Financial Ombudsman reveals extent of complaints
Failures to comply with banking regulations have contributed to a tally of over two million complaints to the Financial Ombudsman in 2013-14, the office’s official report has said.
The tally of 2,357,374 initial enquiries amounted to about 8,000 on each working day, with 512,167 formal disputes arising – a new record for a 12-month period. The principal reason for this was a spate of new claims arising from allegedly mis-sold payment protection insurance (PPI) on loans and credit cards. These made up 78 per cent of new cases, or 399,939 in all – six per cent more than in 2012-13.
Other common causes for complaint related to packaged accounts – where fees are paid by customers for extra services such as free overdrafts, travel insurance and discounts on a range of goods and services. These were up by 47 per cent.
However, while complaints were at record levels, financial institutions did improve in some areas, such as credit cards, for which complaints dipped 47 per cent.
Overall, 518,778 cases were resolved, leading to customers who complained receiving compensation in 58 per cent of instances. Most of these were settled by adjudicators by means such as mediation and recommended settlements, but over 31,000 had to go to a final decision by ombudsmen. Forty four per cent of complaints that did not involve PPI were resolved within three months.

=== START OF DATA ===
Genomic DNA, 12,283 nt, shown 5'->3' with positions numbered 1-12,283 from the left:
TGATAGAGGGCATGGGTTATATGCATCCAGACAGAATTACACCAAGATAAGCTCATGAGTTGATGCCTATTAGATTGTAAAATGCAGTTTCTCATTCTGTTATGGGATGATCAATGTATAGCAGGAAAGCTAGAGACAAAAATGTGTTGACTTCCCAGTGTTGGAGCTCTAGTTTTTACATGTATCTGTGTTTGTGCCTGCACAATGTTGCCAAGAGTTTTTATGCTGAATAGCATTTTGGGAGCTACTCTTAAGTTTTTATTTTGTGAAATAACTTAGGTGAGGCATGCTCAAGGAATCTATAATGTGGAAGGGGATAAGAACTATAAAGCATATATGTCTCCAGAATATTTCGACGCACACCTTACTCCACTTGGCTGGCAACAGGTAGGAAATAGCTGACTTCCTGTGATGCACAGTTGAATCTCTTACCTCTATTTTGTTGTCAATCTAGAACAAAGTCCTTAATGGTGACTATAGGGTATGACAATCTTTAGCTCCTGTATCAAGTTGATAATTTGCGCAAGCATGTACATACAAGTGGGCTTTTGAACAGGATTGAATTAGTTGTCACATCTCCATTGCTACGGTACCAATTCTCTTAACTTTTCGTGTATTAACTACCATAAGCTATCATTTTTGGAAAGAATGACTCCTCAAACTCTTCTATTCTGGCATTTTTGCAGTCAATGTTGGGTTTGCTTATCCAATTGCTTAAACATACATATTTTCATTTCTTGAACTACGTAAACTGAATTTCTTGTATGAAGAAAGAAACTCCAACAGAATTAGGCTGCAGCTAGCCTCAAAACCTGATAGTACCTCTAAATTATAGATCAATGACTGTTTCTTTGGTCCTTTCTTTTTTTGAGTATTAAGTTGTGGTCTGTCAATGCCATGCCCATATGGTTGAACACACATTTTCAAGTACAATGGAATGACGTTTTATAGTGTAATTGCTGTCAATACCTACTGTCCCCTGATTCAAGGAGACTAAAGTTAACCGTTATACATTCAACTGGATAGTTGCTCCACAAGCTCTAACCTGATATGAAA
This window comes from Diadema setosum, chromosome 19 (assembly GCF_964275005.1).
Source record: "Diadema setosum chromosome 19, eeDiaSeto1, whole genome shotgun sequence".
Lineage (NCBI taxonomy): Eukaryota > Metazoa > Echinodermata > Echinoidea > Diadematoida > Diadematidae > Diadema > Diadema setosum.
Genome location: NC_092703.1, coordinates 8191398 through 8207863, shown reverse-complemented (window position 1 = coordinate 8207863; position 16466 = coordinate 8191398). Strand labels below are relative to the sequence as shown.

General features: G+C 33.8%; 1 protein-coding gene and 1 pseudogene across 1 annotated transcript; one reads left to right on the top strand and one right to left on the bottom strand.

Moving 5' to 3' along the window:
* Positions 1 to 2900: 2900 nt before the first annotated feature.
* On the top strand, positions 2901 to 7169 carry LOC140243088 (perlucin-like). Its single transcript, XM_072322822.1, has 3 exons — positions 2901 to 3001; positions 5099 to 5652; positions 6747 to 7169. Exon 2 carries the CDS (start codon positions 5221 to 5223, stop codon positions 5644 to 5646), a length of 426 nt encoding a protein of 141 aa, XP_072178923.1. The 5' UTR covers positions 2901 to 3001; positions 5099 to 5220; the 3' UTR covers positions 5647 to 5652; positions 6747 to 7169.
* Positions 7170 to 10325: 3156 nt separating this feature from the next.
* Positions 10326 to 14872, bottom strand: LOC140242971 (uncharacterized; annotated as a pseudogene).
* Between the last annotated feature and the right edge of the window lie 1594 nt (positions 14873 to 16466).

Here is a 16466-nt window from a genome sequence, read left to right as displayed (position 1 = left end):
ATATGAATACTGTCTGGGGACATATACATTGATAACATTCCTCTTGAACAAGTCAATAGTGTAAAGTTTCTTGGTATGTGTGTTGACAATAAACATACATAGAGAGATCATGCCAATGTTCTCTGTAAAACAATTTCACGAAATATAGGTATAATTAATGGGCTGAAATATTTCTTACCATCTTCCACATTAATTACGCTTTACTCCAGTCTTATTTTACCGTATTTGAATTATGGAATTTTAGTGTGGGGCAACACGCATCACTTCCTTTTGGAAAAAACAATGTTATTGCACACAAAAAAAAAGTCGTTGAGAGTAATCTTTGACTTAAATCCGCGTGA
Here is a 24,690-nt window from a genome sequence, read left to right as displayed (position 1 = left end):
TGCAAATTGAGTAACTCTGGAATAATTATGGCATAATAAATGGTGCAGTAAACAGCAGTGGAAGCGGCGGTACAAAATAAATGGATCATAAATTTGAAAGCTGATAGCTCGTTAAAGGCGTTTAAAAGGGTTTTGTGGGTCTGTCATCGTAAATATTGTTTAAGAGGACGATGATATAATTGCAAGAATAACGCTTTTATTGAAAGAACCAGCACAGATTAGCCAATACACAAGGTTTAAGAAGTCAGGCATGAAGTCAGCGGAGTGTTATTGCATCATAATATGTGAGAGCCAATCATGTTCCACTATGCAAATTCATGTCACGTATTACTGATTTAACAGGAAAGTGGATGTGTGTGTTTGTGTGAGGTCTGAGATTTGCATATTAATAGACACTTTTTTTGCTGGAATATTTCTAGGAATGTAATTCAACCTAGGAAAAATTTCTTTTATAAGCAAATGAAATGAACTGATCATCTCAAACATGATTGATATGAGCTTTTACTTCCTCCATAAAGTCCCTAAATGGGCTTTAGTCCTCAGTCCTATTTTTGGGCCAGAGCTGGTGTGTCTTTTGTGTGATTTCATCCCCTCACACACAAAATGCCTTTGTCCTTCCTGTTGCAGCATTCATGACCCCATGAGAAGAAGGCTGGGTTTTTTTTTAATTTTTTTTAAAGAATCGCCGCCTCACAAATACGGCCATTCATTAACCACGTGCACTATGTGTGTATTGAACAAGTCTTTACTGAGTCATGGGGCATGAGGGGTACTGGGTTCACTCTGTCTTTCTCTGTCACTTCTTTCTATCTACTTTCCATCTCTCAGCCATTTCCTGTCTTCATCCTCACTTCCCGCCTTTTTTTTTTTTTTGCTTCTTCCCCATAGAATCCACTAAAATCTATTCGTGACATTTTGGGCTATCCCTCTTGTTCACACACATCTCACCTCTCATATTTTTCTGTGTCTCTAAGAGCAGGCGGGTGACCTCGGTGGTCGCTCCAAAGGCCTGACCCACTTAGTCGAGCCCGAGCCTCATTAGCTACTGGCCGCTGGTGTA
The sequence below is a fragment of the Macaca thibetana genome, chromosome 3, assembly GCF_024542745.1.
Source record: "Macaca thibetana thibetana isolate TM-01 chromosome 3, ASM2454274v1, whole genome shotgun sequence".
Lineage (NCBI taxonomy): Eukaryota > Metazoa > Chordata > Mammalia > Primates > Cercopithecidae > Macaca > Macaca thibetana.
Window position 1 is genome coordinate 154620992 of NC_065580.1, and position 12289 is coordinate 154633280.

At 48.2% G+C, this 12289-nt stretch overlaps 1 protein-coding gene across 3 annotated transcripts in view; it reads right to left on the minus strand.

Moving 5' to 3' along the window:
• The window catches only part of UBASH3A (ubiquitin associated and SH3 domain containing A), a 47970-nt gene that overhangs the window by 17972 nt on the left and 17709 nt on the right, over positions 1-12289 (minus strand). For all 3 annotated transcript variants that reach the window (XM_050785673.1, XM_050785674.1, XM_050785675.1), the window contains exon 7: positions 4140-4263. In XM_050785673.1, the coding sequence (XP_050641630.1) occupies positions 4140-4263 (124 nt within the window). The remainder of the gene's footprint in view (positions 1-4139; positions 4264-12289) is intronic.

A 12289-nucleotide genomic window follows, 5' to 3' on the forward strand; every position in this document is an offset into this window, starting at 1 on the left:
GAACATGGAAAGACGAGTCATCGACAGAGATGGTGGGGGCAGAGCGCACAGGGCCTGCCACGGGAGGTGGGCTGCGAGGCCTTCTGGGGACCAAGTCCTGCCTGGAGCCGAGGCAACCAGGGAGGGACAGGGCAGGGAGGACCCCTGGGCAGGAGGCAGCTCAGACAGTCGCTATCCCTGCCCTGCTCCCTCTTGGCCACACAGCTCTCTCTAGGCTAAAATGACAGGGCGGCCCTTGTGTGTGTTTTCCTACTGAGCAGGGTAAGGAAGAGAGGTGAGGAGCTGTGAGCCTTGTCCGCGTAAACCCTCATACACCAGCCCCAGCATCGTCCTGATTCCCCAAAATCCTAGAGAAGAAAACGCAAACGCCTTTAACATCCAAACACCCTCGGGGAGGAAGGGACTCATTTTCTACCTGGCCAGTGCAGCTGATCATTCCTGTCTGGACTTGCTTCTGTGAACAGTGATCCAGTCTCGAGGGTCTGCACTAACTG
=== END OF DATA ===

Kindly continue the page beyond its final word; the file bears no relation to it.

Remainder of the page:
The report highlighted that some institutions were much more culpable than others, with four banking groups being responsible for 63 per cent of cases, while 4,504 firms with the best records accounted for only three per cent of the total.
While this may be accounted for by the fact that larger banks will have a greater volume of business, far more customers and therefore – by the law of averages – be likely to incur more complaints, those who have received many complaints may still consider the need to review their own performance, not least in areas where failures to comply with regulations means complaints are certain to lead to rulings going against them.
Banks were the subject of 79 per cent of complaints, up from 76 per cent in 2012-13. However, this was mainly due to PPI issues, for which they accounted for 87 per cent. Once PPI complaints were excluded, just 14 per cent of cases involved banks, whereas 58 per cent were associated with general insurers.
The PPI issue has been dealt with by some banks by ceasing to offer the product, or changing the way it is offered to customers.
One way of doing this has been to stop offering the product as an element of the full embedded cost of a product such as a loan. In such circumstances a customer applying through means such as a phone call – where they would not have sight of the comparative costs for a product with or without PPI – could be sold a product with PPI without being made fully aware that they had the option of taking it without the protection at a lower cost.
Alternative means of selling protection would include sending a form with the product documents offering the product and detailing what the extra cost would be.